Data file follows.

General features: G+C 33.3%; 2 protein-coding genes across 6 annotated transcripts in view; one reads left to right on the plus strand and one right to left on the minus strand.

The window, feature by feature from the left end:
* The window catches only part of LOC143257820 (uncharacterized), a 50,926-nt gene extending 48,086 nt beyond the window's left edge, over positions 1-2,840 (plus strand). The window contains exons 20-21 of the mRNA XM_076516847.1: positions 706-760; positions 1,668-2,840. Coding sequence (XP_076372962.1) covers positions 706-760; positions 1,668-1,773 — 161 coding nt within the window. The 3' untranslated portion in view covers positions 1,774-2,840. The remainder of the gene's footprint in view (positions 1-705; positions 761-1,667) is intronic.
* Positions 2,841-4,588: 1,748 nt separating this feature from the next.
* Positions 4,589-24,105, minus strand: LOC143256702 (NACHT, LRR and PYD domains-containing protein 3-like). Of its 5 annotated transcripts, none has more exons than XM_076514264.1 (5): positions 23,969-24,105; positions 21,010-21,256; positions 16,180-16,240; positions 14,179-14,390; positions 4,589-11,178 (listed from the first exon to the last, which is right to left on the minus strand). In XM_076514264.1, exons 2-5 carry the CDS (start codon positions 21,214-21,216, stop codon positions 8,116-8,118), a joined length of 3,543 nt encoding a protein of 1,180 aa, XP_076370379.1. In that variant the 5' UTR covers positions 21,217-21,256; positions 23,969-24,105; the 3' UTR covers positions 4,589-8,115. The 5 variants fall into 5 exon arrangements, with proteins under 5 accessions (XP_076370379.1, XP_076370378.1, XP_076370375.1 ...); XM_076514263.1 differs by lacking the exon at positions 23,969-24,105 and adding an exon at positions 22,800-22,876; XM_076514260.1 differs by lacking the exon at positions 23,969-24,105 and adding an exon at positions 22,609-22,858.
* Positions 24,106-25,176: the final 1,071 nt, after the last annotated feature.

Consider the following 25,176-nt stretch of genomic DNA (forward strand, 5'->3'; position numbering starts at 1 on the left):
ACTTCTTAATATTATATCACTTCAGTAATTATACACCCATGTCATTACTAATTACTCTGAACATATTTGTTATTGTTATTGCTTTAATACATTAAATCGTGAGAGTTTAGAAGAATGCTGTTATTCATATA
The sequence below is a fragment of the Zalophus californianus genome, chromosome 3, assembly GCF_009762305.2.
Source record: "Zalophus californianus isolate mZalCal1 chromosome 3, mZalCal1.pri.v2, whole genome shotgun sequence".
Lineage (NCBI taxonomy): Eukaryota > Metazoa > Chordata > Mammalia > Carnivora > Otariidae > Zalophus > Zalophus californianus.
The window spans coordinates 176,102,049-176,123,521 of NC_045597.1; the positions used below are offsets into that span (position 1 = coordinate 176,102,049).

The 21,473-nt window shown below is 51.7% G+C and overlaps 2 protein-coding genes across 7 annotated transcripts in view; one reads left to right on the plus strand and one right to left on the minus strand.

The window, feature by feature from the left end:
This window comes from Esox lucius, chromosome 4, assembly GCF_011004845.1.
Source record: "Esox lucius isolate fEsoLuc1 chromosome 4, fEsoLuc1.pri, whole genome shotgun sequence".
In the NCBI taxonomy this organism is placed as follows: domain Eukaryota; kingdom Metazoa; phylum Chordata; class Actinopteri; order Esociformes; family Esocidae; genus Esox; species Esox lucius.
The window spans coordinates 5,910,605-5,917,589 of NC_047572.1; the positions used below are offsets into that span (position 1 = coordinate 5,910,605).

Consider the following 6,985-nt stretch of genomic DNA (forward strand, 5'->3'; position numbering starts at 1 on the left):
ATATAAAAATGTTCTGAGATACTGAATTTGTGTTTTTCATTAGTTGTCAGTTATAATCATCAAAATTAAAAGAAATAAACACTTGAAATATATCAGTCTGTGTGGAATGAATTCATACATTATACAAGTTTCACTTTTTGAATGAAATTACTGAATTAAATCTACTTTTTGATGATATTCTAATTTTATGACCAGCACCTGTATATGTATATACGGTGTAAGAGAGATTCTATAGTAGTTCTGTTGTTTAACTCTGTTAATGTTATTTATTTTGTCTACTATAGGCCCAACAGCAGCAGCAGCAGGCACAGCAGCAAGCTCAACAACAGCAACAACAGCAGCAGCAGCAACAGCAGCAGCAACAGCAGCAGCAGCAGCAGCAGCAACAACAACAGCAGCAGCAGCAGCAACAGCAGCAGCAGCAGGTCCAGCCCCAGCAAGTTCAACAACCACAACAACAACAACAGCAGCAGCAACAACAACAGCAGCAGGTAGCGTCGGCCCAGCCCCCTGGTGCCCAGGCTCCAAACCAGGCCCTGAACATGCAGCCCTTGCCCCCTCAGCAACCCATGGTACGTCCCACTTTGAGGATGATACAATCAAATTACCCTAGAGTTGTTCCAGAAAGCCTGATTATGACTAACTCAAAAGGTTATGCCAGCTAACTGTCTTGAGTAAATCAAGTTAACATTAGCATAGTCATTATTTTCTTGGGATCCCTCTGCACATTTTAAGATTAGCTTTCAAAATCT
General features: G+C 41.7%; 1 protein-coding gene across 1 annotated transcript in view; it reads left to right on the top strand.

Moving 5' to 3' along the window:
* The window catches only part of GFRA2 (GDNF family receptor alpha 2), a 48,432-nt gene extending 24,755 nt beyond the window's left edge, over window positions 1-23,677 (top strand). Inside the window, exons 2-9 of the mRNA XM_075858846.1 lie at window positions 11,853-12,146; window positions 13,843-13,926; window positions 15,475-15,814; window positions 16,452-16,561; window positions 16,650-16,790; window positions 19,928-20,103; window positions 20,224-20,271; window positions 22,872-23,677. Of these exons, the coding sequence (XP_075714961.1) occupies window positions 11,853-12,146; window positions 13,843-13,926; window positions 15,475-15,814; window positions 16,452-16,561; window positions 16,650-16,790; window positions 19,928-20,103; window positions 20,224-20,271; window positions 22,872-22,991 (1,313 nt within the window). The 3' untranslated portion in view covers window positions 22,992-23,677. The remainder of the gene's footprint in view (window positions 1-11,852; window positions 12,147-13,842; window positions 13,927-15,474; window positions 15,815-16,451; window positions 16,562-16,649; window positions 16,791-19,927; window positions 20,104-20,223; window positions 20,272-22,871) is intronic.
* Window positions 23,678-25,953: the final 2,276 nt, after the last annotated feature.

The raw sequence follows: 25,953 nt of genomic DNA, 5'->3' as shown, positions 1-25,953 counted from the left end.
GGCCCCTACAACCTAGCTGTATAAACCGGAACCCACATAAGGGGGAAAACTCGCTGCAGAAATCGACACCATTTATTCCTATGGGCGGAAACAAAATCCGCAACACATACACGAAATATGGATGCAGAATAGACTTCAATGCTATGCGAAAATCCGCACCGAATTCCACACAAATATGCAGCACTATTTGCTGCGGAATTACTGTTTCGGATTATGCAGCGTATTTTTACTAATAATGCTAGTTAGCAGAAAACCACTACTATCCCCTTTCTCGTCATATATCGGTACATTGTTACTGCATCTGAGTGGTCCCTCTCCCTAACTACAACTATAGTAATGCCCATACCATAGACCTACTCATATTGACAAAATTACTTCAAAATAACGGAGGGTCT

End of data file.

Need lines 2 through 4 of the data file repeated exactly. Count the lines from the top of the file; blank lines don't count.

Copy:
The window, feature by feature from the left end:
* The window catches only part of LOC143257820 (uncharacterized), a 50,926-nt gene extending 48,086 nt beyond the window's left edge, over positions 1-2,840 (plus strand). The window contains exons 20-21 of the mRNA XM_076516847.1: positions 706-760; positions 1,668-2,840. Coding sequence (XP_076372962.1) covers positions 706-760; positions 1,668-1,773 — 161 coding nt within the window. The 3' untranslated portion in view covers positions 1,774-2,840. The remainder of the gene's footprint in view (positions 1-705; positions 761-1,667) is intronic.
* Positions 2,841-4,588: 1,748 nt separating this feature from the next.